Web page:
An Assessment of the impact of mobile payments on the adoption of e-Government services in Kenya: a case study of eCitizen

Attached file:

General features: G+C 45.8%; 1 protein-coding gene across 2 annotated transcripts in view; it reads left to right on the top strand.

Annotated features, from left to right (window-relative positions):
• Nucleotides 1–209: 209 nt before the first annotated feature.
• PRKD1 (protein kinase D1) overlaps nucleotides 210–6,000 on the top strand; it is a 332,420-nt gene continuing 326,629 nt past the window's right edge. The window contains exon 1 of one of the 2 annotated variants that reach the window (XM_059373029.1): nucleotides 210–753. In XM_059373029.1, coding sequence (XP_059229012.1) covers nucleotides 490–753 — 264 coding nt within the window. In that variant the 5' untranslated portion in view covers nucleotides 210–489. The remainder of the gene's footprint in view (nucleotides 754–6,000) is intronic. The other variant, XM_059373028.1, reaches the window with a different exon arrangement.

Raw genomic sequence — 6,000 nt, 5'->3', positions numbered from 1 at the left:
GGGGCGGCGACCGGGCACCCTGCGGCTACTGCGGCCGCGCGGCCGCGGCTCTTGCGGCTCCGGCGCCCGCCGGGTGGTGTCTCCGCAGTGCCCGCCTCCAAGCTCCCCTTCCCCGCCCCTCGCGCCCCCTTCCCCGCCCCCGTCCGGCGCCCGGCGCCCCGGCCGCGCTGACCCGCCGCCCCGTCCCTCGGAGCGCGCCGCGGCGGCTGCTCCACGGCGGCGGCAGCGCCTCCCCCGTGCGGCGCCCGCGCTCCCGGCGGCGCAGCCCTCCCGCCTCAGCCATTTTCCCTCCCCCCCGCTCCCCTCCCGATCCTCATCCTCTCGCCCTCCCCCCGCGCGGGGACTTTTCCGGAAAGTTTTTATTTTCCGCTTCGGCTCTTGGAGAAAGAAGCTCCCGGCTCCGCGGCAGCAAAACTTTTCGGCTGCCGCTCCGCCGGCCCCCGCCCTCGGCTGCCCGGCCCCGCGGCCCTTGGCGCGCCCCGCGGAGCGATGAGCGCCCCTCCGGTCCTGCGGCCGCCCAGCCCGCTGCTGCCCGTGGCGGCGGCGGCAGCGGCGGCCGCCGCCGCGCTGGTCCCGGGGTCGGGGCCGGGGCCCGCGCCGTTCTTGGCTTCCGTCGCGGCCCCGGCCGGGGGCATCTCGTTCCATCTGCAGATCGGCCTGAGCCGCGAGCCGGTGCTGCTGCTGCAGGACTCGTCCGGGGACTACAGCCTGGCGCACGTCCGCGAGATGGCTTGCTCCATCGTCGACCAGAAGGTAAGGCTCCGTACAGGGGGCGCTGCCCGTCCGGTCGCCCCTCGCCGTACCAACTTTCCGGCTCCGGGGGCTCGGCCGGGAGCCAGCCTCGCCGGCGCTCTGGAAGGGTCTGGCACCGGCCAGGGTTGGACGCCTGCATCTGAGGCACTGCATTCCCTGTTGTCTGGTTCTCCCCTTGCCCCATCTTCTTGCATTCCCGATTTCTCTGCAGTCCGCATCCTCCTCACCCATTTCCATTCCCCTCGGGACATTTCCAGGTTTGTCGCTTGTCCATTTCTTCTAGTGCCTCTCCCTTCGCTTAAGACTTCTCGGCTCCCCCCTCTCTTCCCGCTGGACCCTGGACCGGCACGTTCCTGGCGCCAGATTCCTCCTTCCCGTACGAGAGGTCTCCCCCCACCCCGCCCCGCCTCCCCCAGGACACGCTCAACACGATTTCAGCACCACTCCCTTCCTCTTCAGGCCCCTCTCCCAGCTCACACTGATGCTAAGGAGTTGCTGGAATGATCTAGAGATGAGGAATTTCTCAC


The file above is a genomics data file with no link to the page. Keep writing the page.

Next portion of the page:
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In its decade of existence, mobile money has achieved higher adoption and usage rate in Kenya than any other country globally, allowing citizens to make payments for services in nearly all sectors. One such service is the e-Government platform, eCitizen, launched in 2014 by the Government of Kenya to offer centralized government services digitally. The platform has over 4 million unique registered citizens making 9 in every 10 payments through mobile money, which has nearly 8 times as many registered accounts. The government is yet to harness the opportunity mobile payments may have in driving adoption of its services, coupled with the high internet and smartphone penetration in the country. The study investigates the impact and relationship between mobile money payments and the adoption of government services offered on the eCitizen platform. Data was collected through administrative questionnaires and face to face interviews with citizens and senior managers at Government Digital Services and 3 mobile money service providers offering payments on eCitizen, who were purposively selected. The results of the study revealed that citizens do not look to mobile money payments as a reason to register onto eCitizen and use it to get government services digitally. However, they perceive mobile money to provide a positive user experience compared to other methods of payment. This was influenced by its speed, efficiency and affordability, with further positive impact created by aggressive marketing by mobile payment providers for a service that was already mandated by the government.